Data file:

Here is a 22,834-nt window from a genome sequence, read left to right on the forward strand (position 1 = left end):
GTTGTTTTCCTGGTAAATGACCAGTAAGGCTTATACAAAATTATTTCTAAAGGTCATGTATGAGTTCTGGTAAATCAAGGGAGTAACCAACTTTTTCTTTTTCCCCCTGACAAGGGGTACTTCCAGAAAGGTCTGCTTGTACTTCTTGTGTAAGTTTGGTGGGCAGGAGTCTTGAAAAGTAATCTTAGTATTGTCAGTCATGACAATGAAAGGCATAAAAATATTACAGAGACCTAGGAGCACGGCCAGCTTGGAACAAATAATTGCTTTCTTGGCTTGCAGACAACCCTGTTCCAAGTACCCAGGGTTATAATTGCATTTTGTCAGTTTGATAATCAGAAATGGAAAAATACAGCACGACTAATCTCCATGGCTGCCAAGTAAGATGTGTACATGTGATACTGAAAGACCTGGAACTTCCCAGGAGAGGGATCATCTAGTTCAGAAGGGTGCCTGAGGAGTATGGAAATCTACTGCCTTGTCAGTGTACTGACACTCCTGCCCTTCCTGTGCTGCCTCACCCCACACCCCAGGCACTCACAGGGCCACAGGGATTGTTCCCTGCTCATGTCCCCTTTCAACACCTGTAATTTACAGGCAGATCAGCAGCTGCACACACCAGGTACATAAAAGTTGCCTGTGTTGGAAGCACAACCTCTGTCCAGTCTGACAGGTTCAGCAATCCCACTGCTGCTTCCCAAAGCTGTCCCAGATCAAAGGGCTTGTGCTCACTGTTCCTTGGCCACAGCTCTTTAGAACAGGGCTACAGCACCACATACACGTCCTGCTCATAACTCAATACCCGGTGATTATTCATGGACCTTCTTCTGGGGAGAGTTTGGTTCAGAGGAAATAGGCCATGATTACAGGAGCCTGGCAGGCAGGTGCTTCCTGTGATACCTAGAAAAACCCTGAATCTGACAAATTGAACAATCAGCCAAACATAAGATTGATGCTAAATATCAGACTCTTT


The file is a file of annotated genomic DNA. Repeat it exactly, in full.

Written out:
Here is a 22,834-nt window from a genome sequence, read left to right on the forward strand (position 1 = left end):
GTTGTTTTCCTGGTAAATGACCAGTAAGGCTTATACAAAATTATTTCTAAAGGTCATGTATGAGTTCTGGTAAATCAAGGGAGTAACCAACTTTTTCTTTTTCCCCCTGACAAGGGGTACTTCCAGAAAGGTCTGCTTGTACTTCTTGTGTAAGTTTGGTGGGCAGGAGTCTTGAAAAGTAATCTTAGTATTGTCAGTCATGACAATGAAAGGCATAAAAATATTACAGAGACCTAGGAGCACGGCCAGCTTGGAACAAATAATTGCTTTCTTGGCTTGCAGACAACCCTGTTCCAAGTACCCAGGGTTATAATTGCATTTTGTCAGTTTGATAATCAGAAATGGAAAAATACAGCACGACTAATCTCCATGGCTGCCAAGTAAGATGTGTACATGTGATACTGAAAGACCTGGAACTTCCCAGGAGAGGGATCATCTAGTTCAGAAGGGTGCCTGAGGAGTATGGAAATCTACTGCCTTGTCAGTGTACTGACACTCCTGCCCTTCCTGTGCTGCCTCACCCCACACCCCAGGCACTCACAGGGCCACAGGGATTGTTCCCTGCTCATGTCCCCTTTCAACACCTGTAATTTACAGGCAGATCAGCAGCTGCACACACCAGGTACATAAAAGTTGCCTGTGTTGGAAGCACAACCTCTGTCCAGTCTGACAGGTTCAGCAATCCCACTGCTGCTTCCCAAAGCTGTCCCAGATCAAAGGGCTTGTGCTCACTGTTCCTTGGCCACAGCTCTTTAGAACAGGGCTACAGCACCACATACACGTCCTGCTCATAACTCAATACCCGGTGATTATTCATGGACCTTCTTCTGGGGAGAGTTTGGTTCAGAGGAAATAGGCCATGATTACAGGAGCCTGGCAGGCAGGTGCTTCCTGTGATACCTAGAAAAACCCTGAATCTGACAAATTGAACAATCAGCCAAACATAAGATTGATGCTAAATATCAGACTCTTT